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Library

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LIBRARY, an edifice or apartment des tined for holding a considerable number of books placed regularly on shelves ; or, the books themselves lodged in it.

The first who erected a library at Athens was the tyrant Pisistratus, which was transported by Xerxes into Persia, and afterwards brought back by Seleucus Nicanor to Athens. Plutarch says, that tinder Eumenes there was a library at Pergamus that contained 200,000 books. That of Ptolemy Philadelphus, according to A. Gellius, contained 700,000, which were all burnt by Cxsar's soldiers. Con stantine and his successors erected a mag nificent one at Constantinople, which in the eighth century contained 300,000 volumes, and among the rest one in which the Iliad and Odyssey were written in letters of gold, on the guts of a serpent ; but this library was burnt by order of Leo 'saurus. The most celebrated libra ries of ancient Rome were the Ulpian and the Palatine, and in modern Rome, that of the Vatican ; the foundation of the Vatican library was laid by Pope Nicholas, in the year 1450 ; it was afterwards de stroyed in the sacking of Rome, by the constable of Bourbon, and restored by Pope Sixtus V. and has been considera bly enriched with the ruins of that of Heidelberg, plundered by Count Tilly in 1682. One of the most complete libraries in Europe, is that erected by Cosmo de Medicis ; though it is now exceeded by that of the French King, which was be gun by Francis I. augmented by Cardinal Richelieu, and completed by M. Colbert.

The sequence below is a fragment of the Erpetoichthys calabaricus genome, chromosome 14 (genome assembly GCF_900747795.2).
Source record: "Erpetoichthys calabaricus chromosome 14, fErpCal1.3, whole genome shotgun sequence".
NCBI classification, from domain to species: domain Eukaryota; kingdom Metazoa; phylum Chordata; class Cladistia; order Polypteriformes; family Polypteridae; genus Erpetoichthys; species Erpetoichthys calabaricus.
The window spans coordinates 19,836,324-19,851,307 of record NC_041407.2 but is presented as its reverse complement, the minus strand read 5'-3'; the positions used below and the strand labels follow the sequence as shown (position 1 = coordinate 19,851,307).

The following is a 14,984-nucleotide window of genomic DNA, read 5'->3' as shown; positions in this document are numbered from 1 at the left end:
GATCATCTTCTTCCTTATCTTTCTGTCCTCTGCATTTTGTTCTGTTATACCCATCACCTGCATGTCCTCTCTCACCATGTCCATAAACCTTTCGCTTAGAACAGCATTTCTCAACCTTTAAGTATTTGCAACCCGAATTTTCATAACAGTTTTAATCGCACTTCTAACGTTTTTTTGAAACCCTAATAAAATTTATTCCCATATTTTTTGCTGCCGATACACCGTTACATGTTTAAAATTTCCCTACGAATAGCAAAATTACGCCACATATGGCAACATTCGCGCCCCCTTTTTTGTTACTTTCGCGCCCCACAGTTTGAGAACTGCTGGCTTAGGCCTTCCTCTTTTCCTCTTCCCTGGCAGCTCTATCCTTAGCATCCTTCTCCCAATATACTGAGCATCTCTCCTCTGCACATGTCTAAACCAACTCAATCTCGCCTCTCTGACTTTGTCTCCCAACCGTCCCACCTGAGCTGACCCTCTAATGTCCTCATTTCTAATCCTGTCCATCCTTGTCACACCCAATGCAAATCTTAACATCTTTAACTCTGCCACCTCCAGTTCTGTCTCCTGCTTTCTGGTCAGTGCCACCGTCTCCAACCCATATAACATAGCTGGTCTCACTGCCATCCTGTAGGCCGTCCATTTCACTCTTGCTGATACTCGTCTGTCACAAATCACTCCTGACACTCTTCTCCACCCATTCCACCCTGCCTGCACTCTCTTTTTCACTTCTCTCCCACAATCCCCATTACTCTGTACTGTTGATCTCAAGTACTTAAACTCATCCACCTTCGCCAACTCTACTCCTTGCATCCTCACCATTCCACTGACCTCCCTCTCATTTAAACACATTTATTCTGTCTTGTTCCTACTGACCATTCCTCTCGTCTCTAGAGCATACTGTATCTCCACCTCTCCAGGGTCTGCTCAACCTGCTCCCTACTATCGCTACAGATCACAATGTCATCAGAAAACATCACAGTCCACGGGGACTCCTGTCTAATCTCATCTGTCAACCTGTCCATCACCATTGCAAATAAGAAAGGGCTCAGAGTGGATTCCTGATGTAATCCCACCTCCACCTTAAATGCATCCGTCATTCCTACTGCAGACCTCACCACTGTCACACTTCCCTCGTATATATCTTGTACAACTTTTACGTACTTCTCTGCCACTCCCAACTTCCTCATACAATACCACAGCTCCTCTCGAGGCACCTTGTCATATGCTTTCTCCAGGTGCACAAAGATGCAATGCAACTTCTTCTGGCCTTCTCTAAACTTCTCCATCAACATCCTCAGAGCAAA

The Emperor's library at Vienna, accord ing to Lambecius, consists of 80,000 volumes, and 15,940 curious medals. The Bodleian library at Oxford exceeds that of any university in Europe, and even those of any of the sovereigns of Europe, except those of the Emperors of France and Germany, which are each of them older by a hundred years. It was first opened in 1602, and has since been in creased by a great number of benefactors: indeed the Medicean library, that of Bes sarion at Venice, and those just men tioned, exceed it in Greek manuscripts, but it outdoes them all in oriental manu scripts ; and as to printed books, the Am brosian at Milan, and that of Wolfenbut tle, are two of the most famous, and yet both are inferior to the Bodleian. The Cotton library consists wholly of manu scripts, particularly of such as relate to the history and antiquities of England ; which, as they are now bound, make about 1000 volumes.

In Edinburgh there is a good library belonging to the university, well fur nished with books, which are kept in good order, and cloistered up with wire doors, that none but the keeper can open; a method much more commodious than the multitude of chains used in other li braries. There is also a noble library of books and manuscripts belonging to the gentlemen of the law.